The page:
Judging for the POYi Reportage division began yesterday. Iwan Baan’s aerial photo of the blackout in lower Manhattan after Hurricane Sandy took first prize in the Science & Natural History category.

Other Reportage division categories will be judged through Sunday, culminating with the selection of Freelance Photographer of the Year. Judging for the Editing Division prizes begins Monday, February 18. The final round of judging–which is for the Multimedia Division prizes–begins February 22.

Here’s a re-cap of top winners for each category so far:

Newspaper Photographer of the Year: Paul Hansen of Dagens Nyheter, Sweden.
Spot News: Manu Brabo, AP
General News: Bernat Armangue, AP
Feature: Ng Han Guan, AP
Newspaper Picture Story: Kevin Sutherland, The Sunday Times, Johannesburg (unconfirmed)
Issue Reporting Picture Story: Liz O. Baylen, The Los Angeles Times
Feature Picture Story: Dave Weatherwax, The Herald, Jasper, Indiana
Campaign 2012: Carolyn Kaster, AP
Presidential Campaign 2012: Brian Snyder, Reuters
Campaign Picture Story: Chip Somodevilla, Getty Images
Portrait: Daniel Ochoa de Olza, AP
Portrait Series: Oded Balilty, AP
Sports Action: Jessica Hill, AP
Recreational Sports: Jessica Rinaldi, freelance
Sports Feature: Mike Roemer, AP
Olympic Action: Alberto Pizzolo, AFP
Olympic Feature: Quinn Rooney, Getty Images


Paul Hansen of Dagens Nyheter Wins POYi Newspaper Photographer of the Year

Associated Press Wins Top Portrait Prizes at POYi

POYi Announces Campaign, Spot News, and Feature Category Winners

February 11th, 2013

Wire Services Dominate Sports Categories (so far) in POYi Judging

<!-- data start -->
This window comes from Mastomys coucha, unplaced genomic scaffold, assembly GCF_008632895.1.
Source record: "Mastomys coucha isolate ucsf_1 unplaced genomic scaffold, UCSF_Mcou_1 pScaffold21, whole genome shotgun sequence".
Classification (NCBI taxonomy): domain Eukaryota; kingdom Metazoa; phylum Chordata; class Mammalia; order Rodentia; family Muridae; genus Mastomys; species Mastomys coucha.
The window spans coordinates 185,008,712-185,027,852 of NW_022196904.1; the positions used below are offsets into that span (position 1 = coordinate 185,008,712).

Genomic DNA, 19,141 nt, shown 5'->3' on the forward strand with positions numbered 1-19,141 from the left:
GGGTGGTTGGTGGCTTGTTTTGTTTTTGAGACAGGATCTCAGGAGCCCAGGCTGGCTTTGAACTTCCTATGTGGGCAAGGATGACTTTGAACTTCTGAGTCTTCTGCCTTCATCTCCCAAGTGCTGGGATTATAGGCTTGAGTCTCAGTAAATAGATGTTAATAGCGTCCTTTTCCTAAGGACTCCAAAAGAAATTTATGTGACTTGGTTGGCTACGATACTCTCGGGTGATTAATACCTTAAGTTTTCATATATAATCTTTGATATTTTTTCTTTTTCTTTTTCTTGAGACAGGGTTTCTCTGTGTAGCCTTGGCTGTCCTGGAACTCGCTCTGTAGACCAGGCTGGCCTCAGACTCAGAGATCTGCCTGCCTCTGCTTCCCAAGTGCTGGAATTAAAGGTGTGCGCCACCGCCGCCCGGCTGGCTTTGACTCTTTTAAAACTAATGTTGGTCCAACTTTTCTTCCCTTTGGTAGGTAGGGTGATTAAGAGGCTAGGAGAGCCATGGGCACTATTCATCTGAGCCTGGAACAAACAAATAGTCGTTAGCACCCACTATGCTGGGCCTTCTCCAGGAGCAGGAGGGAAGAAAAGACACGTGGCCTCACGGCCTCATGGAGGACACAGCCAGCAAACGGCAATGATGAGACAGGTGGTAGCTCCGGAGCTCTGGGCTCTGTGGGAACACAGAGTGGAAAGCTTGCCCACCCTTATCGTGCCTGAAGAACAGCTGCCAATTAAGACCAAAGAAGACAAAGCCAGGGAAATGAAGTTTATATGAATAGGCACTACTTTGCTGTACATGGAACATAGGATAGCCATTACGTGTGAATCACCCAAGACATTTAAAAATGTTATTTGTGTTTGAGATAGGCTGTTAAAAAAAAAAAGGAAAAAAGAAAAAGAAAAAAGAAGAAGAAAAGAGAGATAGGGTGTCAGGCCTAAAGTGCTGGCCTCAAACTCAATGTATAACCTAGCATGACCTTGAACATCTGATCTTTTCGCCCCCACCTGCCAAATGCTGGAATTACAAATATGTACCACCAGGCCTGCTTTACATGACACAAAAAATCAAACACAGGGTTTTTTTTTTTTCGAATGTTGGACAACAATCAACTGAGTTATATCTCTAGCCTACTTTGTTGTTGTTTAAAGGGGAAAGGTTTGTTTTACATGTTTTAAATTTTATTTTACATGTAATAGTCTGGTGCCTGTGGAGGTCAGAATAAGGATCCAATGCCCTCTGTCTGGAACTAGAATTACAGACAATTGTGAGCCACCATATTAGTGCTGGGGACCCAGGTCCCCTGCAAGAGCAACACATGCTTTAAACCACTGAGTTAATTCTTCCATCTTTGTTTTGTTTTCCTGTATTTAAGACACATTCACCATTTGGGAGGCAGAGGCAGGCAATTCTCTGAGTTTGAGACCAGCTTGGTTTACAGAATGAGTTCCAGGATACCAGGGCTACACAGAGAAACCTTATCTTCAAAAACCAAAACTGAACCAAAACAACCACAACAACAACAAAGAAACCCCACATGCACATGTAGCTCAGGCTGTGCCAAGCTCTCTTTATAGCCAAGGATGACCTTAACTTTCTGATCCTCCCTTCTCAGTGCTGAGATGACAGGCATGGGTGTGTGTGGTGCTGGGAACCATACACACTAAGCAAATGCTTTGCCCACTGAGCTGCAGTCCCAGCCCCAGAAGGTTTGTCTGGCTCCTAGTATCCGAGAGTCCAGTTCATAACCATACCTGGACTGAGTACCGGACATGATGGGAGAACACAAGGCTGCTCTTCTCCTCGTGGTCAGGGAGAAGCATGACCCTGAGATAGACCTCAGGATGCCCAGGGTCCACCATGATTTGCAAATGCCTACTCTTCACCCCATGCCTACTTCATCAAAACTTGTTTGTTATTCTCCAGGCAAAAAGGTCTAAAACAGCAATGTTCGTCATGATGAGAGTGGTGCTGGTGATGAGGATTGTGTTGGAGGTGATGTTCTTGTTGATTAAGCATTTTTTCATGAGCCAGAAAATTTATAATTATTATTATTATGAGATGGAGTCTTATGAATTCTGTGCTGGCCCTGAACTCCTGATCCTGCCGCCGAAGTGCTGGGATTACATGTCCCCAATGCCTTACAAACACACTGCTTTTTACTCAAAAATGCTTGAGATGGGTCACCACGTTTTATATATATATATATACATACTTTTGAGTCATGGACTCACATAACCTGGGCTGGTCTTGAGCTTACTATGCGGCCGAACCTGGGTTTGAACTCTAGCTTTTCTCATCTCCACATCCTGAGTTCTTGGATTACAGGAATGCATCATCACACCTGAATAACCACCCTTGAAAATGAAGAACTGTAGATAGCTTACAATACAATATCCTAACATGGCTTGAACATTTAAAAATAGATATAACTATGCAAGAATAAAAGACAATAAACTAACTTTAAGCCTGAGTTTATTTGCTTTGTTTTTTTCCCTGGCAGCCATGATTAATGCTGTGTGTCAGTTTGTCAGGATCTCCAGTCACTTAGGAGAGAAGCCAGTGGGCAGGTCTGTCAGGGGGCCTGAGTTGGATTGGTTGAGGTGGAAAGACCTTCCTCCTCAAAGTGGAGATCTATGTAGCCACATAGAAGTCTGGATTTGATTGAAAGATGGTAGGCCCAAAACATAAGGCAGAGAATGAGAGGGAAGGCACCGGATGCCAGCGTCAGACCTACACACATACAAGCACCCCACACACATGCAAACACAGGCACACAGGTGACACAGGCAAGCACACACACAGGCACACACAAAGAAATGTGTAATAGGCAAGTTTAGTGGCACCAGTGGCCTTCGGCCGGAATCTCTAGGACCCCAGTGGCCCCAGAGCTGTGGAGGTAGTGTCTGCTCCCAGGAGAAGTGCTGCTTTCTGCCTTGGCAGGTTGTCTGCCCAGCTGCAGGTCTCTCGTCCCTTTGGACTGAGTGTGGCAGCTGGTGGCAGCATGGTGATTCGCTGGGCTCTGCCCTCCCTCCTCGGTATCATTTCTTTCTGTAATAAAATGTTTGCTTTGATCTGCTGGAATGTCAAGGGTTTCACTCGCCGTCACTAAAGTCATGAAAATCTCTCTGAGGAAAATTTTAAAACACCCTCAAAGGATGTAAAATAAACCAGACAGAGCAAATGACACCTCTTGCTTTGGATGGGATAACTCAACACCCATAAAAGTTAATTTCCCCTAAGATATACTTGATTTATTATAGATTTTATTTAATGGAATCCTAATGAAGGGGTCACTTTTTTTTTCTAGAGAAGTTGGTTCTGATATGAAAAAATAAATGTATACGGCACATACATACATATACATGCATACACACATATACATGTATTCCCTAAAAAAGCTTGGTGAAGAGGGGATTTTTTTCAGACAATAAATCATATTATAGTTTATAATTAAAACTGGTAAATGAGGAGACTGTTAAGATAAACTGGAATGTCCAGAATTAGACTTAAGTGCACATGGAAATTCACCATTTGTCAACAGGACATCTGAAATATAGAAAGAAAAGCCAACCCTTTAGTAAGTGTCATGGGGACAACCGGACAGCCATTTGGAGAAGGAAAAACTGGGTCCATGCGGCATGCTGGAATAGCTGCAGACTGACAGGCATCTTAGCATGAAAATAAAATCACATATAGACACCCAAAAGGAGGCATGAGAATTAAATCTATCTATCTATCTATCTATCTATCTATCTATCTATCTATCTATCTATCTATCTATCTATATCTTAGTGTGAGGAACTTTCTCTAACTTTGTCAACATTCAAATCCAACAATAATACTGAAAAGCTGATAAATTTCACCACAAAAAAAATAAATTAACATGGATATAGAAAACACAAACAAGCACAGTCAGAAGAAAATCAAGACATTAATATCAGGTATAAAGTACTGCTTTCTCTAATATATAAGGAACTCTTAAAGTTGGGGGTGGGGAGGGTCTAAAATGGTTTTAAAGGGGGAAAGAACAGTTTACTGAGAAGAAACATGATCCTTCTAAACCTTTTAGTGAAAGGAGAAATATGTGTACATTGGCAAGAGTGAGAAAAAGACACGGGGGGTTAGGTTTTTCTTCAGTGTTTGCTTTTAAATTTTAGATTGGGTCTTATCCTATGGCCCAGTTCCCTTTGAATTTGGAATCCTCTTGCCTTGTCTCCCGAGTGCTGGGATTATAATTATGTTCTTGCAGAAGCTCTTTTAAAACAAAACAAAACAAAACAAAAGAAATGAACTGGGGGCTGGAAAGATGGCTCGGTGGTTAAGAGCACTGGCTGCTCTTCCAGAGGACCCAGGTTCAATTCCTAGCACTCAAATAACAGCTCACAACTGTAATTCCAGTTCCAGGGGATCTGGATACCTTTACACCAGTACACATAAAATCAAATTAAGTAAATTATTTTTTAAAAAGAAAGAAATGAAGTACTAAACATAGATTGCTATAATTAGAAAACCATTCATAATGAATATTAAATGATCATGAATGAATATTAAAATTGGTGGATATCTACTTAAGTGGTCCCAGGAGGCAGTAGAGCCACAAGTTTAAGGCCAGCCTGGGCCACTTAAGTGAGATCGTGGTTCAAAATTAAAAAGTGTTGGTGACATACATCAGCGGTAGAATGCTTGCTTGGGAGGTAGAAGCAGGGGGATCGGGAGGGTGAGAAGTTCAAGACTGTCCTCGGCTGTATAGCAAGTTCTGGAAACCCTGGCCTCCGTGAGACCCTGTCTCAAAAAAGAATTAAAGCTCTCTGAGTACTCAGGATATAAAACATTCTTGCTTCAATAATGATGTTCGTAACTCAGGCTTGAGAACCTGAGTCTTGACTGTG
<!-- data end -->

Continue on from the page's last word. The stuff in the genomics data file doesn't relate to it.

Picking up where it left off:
©Associated Pres/Jessica HIll

©Associated Press/Jessica Hill

Wire service photographers are dominating the sports division prizes of POYi, as the judging moves into its second week. POYi judges selected News Division winners last week, including the top prize of Newspaper Photographer of the Year, won by Paul Hansen of Swedish newspaper Dagens Nyheter.

Jessica Hill of AP won first prize in the sports action category for a photo of a foul contact between two WNBA players that shows one of the players driving the basketball into the face of the other. The image was shot last June.

Jessica Rinaldi, a Boston-based freelancer, won the top prize in the Recreational Sports category for an image of competitors helping a a woman over an wall in Vermont’s “Tough Mudder” obstacle race last July.

The top Sports Feature prize went to Mike Roemer of Associated Press for his image of Donald Driver of the Green Bay Packers celebrating a touchdown in a game against the Jacksonville Jaguars last October.

Alberto Pizzoli of AFP won first prize in the Olympic Action category for his gracefully symmetrical image of two fencers attacking each other at the women’s epee semifinal bout at the London 2012 Olympics.

Quinn Rooney of Getty Images won top prize in the Olympic Feature category for a photo of British cyclist Dani King celebrating a gold medal and world record in the women’s team pursuit track cycling event, also at the 2012 Olympics in London.

News Division category winners announced at the end of last week included:

General News: Bernat Armangue of the Associated Press, for his photograph of a Palestinian man kissing the hand of a dead relative in the morgue of Shifa Hospital in Gaza City on November 18, 2012.